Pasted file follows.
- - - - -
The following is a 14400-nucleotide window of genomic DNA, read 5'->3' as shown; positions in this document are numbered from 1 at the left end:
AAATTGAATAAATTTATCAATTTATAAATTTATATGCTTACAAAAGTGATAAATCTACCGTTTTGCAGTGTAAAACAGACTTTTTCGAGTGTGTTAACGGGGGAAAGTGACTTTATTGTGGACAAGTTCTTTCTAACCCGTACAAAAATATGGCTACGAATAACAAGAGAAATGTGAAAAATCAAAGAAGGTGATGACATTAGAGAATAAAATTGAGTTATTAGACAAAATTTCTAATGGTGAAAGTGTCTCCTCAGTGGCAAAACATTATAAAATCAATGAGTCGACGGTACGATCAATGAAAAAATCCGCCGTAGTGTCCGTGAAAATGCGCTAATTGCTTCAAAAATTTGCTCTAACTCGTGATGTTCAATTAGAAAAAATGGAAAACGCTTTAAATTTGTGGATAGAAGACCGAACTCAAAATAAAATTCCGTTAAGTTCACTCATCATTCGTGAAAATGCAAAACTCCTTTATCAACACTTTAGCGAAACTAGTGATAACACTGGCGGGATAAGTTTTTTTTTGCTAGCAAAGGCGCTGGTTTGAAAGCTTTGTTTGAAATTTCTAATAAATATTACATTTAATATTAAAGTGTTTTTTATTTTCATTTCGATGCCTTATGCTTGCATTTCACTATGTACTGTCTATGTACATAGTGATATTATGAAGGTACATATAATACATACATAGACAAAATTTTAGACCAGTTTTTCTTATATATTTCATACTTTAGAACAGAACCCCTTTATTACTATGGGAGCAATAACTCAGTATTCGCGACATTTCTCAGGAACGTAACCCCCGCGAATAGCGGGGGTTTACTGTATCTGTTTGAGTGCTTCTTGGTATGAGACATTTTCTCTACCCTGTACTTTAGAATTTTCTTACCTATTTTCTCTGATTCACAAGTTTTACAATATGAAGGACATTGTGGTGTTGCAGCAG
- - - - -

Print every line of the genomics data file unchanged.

The following is a 14400-nucleotide window of genomic DNA, read 5'->3' as shown; positions in this document are numbered from 1 at the left end:
AAATTGAATAAATTTATCAATTTATAAATTTATATGCTTACAAAAGTGATAAATCTACCGTTTTGCAGTGTAAAACAGACTTTTTCGAGTGTGTTAACGGGGGAAAGTGACTTTATTGTGGACAAGTTCTTTCTAACCCGTACAAAAATATGGCTACGAATAACAAGAGAAATGTGAAAAATCAAAGAAGGTGATGACATTAGAGAATAAAATTGAGTTATTAGACAAAATTTCTAATGGTGAAAGTGTCTCCTCAGTGGCAAAACATTATAAAATCAATGAGTCGACGGTACGATCAATGAAAAAATCCGCCGTAGTGTCCGTGAAAATGCGCTAATTGCTTCAAAAATTTGCTCTAACTCGTGATGTTCAATTAGAAAAAATGGAAAACGCTTTAAATTTGTGGATAGAAGACCGAACTCAAAATAAAATTCCGTTAAGTTCACTCATCATTCGTGAAAATGCAAAACTCCTTTATCAACACTTTAGCGAAACTAGTGATAACACTGGCGGGATAAGTTTTTTTTTGCTAGCAAAGGCGCTGGTTTGAAAGCTTTGTTTGAAATTTCTAATAAATATTACATTTAATATTAAAGTGTTTTTTATTTTCATTTCGATGCCTTATGCTTGCATTTCACTATGTACTGTCTATGTACATAGTGATATTATGAAGGTACATATAATACATACATAGACAAAATTTTAGACCAGTTTTTCTTATATATTTCATACTTTAGAACAGAACCCCTTTATTACTATGGGAGCAATAACTCAGTATTCGCGACATTTCTCAGGAACGTAACCCCCGCGAATAGCGGGGGTTTACTGTATCTGTTTGAGTGCTTCTTGGTATGAGACATTTTCTCTACCCTGTACTTTAGAATTTTCTTACCTATTTTCTCTGATTCACAAGTTTTACAATATGAAGGACATTGTGGTGTTGCAGCAG